The EESC issues between 160 and 190 opinions and information reports a year.
It also organises several annual initiatives and events with a focus on civil society and citizens’ participation such as the Civil Society Prize, the Civil Society Days, the Your Europe, Your Say youth plenary and the ECI Day.
The EESC brings together representatives from all areas of organised civil society, who give their independent advice on EU policies and legislation. The EESC's326 Members are organised into three groups: Employers, Workers and Various Interests.
The EESC has six sections, specialising in concrete topics of relevance to the citizens of the European Union, ranging from social to economic affairs, energy, environment, external relations or the internal market.
The new trade strategy launched by the Commission in February brings engaging principles to the table that will support the EU in achieving its domestic and external policy objectives. The European Economic and Social Committee (EESC) welcomes this trade strategy as a way of improving market access and levelling the playing field. Alongside this, the modernisation of the World Trade Organization (WTO) will be the key to delivering for future generations.
Trade has been a driving force for growth and the economy. Its role has become even more important since the outbreak of the pandemic as a way of ensuring Europe's recovery. Still, the EU first needs to analyse and quantify trade changes, making a distinction between temporary and COVID-19 related changes, on the one hand, and permanent changes, on the other.
We need to have a certain approach, to be open and assertive, to improve the stakeholders' engagement with trade policy because the narrative of international trade is changing, said Timo Vuori, rapporteur of the EESC opinion on the trade policy review.
The opinion, adopted at July's plenary session, is a step forward for this strategy, which will create new opportunities to diminish risks relating to world trade and the EU economy.
It is time for Europe to put naivety aside and adopt a more assertive profile when defending EU values and trade commitments unilaterally. Where the WTO cannot act or fully deliver, the EU should be able to count on a wide range of Free Trade Agreements (FTAs) that reflect European principles and the international standards shared with leading and emerging economies in international trade.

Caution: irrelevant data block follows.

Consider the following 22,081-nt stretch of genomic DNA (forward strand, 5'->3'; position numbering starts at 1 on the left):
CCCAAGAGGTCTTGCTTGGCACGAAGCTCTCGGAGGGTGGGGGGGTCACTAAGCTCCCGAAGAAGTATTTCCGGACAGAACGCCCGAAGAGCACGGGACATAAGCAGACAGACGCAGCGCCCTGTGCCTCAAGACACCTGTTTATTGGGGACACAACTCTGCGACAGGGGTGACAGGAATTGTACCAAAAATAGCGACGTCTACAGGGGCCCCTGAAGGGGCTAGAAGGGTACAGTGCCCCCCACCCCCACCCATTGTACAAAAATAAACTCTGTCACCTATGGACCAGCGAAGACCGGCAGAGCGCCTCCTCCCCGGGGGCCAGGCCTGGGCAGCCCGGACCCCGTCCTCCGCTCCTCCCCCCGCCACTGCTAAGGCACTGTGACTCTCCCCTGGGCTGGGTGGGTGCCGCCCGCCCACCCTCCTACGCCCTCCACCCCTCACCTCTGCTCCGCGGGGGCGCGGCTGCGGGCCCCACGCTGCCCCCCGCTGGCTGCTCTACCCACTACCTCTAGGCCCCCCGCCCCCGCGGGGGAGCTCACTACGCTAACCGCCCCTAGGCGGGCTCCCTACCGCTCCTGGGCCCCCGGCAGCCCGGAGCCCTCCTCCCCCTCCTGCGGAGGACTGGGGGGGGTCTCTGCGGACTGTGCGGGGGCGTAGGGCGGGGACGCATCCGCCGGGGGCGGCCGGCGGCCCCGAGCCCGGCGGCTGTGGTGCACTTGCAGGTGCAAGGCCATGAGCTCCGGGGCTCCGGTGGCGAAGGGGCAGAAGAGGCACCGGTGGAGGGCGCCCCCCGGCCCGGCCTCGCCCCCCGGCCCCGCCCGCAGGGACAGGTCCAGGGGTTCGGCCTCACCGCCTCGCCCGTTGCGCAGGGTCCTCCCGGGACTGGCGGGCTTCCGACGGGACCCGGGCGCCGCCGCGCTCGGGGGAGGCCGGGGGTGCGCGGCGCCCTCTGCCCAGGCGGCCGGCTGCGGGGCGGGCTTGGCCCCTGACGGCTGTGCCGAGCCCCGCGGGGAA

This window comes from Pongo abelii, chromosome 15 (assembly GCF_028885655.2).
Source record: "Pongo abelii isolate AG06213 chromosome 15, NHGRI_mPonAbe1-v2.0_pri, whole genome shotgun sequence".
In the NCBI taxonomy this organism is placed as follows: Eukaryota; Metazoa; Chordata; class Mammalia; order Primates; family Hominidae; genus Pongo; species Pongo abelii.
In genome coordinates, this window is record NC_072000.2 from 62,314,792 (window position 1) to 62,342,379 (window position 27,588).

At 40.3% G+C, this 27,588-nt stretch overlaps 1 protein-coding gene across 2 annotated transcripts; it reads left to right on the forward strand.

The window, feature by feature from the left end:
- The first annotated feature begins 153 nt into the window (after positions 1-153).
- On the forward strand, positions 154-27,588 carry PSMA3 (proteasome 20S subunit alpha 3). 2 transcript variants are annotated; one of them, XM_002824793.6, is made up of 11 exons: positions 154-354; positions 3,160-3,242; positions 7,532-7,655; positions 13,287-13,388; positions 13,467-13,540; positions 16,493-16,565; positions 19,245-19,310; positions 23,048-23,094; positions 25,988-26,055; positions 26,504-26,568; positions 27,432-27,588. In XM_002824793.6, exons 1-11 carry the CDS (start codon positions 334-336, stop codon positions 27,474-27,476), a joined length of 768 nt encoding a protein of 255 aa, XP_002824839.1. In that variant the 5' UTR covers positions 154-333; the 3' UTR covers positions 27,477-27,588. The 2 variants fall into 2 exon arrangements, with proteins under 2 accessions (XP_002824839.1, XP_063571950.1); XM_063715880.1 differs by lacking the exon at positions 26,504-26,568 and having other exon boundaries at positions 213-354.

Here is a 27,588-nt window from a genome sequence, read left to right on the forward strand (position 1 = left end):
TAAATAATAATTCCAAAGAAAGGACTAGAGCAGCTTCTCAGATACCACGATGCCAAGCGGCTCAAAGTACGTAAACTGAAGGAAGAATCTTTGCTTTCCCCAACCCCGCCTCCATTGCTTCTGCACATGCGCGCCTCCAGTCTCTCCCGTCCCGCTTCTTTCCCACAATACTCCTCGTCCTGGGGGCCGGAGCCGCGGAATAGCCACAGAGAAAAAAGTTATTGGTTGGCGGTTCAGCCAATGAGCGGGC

As Christophe Quarez, co-rapporteur of the opinion, put it: All of the work needs to be put in the context of multilateralism and reforming the WTO.
The EESC agrees that modernising the WTO is a top priority given its central role in delivering an effective multilateral matrix for a modern trade agenda. Therefore, the EU must lead ambitious WTO reforms by breaking taboos on social and climate aspects of trade and addressing current and upcoming challenges sustainably. To accomplish that, Member States have to engage in strategic cooperation with key trade partners on priority multilateral issues.
Trade policy that delivers for people
The EESC welcomes the trade agenda which responds to some of the stakeholder concerns raised in the public consultation. However, it lacks reflections on how to improve involvement of civil society. The Committee underlines the need for continued cooperation with civil society at national and EU level, to ensure that trade policy adds value to our daily lives.
Civil society has to become an active partner in trade policy, from shaping to monitoring trade tools and agreements. To secure the role of civil society organisations in the process, the EESC calls for the reinstatement of the expert group on FTAs which provided an unequalled and much needed deep and regular engagement on specific trade issues. Meaningful engagement with the European Parliament notably via the EESC, with a view to addressing concerns more effectively, would help ensure smoother ratification.
Furthermore, Domestic Advisory Groups (DAGs) which are essential institutional monitoring pillars of modern FTAs, should be reinforced.
The pandemic has highlighted the vulnerabilities of the global trading system and those of workers in supply chains. Strengthening sustainability and resilience in global value chains (GVCs) is of paramount importance to level the playing field. The EU needs instruments to tackle corruption and environmental, labour, social and human rights infringements, such as mandatory due diligence, a new UN treaty on business and human rights, and an ILO convention on decent work.
Having learnt the lessons of the COVID-19 crisis, the EU calls for a deeper understanding of global value chains' impact on people and businesses as well as their shortcomings. Diversification is a tool for greater resilience, with proper monitoring mechanisms and adequate public procurement processes.
The EESC strongly supports the EU's active role in shaping global rules for more sustainable and fairer trade that would bring prosperity and security not only to business partners but also to countries and their people.